10 / You will get better with practice. You and your interlocutor will become comfortable with each other’s rhythms and styles. You will build up categories to scan for: color, composition, mood, atmosphere, form, depth, quality of brushstrokes—fine or broad, insistent or invisible; awkwardnesses, conventional narratives; stylistic changes over time; political controversies. Over time you will amass episodes of close looking and build a mental library of images, a backlog of aesthetic experiences that will serve as points of reference or comparison.
11 / You will experience a range of pleasures: eye-candy, puzzle-solving, meditative or spiritual moments. You will have fun.
… she thought she’d somehow only now learned how to look.
—Don DeLillo, The Body Artist
Arden Reed is the Arthur M. Dole and Fanny M. Dole Professor of English at Pomona College and author of the forthcoming book, Slow Art: The Experience of Looking, Sacred Images to James Turrell.
This May, St. Peter’s Basilica in Rome and St. Mark’s Basilica in Venice will ring with the voices of the Pomona College Glee Club, as the group brings its annual concert tour for the first time to Italy. Each year after the end of the spring semester, the Glee Club takes a little piece of Pomona on the road, performing in venues across the country and around the world. Last year’s East Coast tour included a performance at the National Cathedral in Washington, D.C. (below). The last time the troop went transatlantic was in 2012, when they performed at venues across Poland, England and Germany, including the famous Thomaskirche in Leipzig (Bach’s home church for nearly 30 years), St. James’s Piccadilly in London, and the Berliner Dom in Berlin.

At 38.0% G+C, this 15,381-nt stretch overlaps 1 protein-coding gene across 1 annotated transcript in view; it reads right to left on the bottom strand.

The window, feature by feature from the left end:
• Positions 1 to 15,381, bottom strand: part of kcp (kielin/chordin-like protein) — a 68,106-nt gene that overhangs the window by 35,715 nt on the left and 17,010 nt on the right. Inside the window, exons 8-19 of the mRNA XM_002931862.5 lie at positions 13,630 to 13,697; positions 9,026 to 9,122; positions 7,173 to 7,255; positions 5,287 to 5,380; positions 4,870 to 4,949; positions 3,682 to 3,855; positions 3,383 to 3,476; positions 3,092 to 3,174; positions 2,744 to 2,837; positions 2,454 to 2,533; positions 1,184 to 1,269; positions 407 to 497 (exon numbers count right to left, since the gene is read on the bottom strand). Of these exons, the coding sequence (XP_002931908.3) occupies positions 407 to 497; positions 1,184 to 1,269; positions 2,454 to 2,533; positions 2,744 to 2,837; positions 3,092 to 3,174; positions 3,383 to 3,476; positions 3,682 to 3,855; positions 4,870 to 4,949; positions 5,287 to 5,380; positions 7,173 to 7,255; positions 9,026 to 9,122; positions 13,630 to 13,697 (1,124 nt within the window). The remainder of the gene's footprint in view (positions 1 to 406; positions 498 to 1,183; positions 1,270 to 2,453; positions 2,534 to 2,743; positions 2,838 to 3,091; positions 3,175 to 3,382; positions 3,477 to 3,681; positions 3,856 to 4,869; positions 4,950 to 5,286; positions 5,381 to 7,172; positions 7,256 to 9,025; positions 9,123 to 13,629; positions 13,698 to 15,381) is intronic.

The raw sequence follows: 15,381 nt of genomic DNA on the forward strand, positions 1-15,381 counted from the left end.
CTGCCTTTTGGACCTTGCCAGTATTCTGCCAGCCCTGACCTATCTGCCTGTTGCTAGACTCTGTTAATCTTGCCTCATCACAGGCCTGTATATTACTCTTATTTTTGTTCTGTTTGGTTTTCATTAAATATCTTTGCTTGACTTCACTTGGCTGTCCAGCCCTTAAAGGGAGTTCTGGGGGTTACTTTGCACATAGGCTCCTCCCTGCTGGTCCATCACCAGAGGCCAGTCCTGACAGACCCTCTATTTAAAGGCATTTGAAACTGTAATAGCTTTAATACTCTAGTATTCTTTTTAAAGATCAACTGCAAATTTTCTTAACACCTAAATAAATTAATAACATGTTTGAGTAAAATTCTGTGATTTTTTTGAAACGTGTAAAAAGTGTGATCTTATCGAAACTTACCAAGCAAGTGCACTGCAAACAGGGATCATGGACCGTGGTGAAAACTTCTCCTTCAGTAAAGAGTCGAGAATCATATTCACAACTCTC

For Sagehens abroad or those who plan to be abroad in May, here’s the complete schedule (all are concert performances unless otherwise noted):
- Basilica San Nicolo, Lecco (Lake Como region), Italy—May 19, 9 p.m.
- Chiesa San Salvador, Venice, Italy—May 21, 7 p.m.
- St. Mark’s Basilica, Venice, Italy—May 22, noon (featured choir at mass)
- Chiesa di Santa Caterina, Pisa, Italy—May 24, 9 p.m. (concert sponsored by UNESCO.)
- Basilica Santa Trinita, Florence, Italy—May 25, 9 p.m.
- Chiesa San Marcello, Rome, Italy—May 27, 9 p.m.
- St. Peter’s Basilica, Vatican City, Rome, Italy —May 28, 5 p.m. (featured choir at mass)